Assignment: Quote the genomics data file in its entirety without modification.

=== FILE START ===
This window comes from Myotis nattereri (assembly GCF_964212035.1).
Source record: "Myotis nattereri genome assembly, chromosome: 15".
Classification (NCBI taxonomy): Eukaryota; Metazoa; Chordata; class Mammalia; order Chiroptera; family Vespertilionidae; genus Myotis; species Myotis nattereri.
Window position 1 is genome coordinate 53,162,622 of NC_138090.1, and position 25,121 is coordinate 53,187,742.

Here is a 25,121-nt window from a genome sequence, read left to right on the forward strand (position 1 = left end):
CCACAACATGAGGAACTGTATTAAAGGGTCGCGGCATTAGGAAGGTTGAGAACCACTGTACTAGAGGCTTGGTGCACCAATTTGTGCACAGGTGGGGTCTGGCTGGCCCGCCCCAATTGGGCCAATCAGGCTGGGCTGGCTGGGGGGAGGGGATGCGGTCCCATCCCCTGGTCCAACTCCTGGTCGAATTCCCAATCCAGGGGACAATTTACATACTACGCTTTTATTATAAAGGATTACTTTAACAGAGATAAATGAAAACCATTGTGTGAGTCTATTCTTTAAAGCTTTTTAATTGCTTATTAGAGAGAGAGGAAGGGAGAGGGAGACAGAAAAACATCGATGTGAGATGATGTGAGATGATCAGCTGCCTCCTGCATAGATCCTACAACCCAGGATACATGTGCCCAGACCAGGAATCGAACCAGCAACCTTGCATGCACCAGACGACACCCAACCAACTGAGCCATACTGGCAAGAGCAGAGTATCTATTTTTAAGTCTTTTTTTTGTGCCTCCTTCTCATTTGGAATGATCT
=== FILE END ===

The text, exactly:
This window comes from Myotis nattereri (assembly GCF_964212035.1).
Source record: "Myotis nattereri genome assembly, chromosome: 15".
Classification (NCBI taxonomy): Eukaryota; Metazoa; Chordata; class Mammalia; order Chiroptera; family Vespertilionidae; genus Myotis; species Myotis nattereri.
Window position 1 is genome coordinate 53,162,622 of NC_138090.1, and position 25,121 is coordinate 53,187,742.

Here is a 25,121-nt window from a genome sequence, read left to right on the forward strand (position 1 = left end):
CCACAACATGAGGAACTGTATTAAAGGGTCGCGGCATTAGGAAGGTTGAGAACCACTGTACTAGAGGCTTGGTGCACCAATTTGTGCACAGGTGGGGTCTGGCTGGCCCGCCCCAATTGGGCCAATCAGGCTGGGCTGGCTGGGGGGAGGGGATGCGGTCCCATCCCCTGGTCCAACTCCTGGTCGAATTCCCAATCCAGGGGACAATTTACATACTACGCTTTTATTATAAAGGATTACTTTAACAGAGATAAATGAAAACCATTGTGTGAGTCTATTCTTTAAAGCTTTTTAATTGCTTATTAGAGAGAGAGGAAGGGAGAGGGAGACAGAAAAACATCGATGTGAGATGATGTGAGATGATCAGCTGCCTCCTGCATAGATCCTACAACCCAGGATACATGTGCCCAGACCAGGAATCGAACCAGCAACCTTGCATGCACCAGACGACACCCAACCAACTGAGCCATACTGGCAAGAGCAGAGTATCTATTTTTAAGTCTTTTTTTTGTGCCTCCTTCTCATTTGGAATGATCT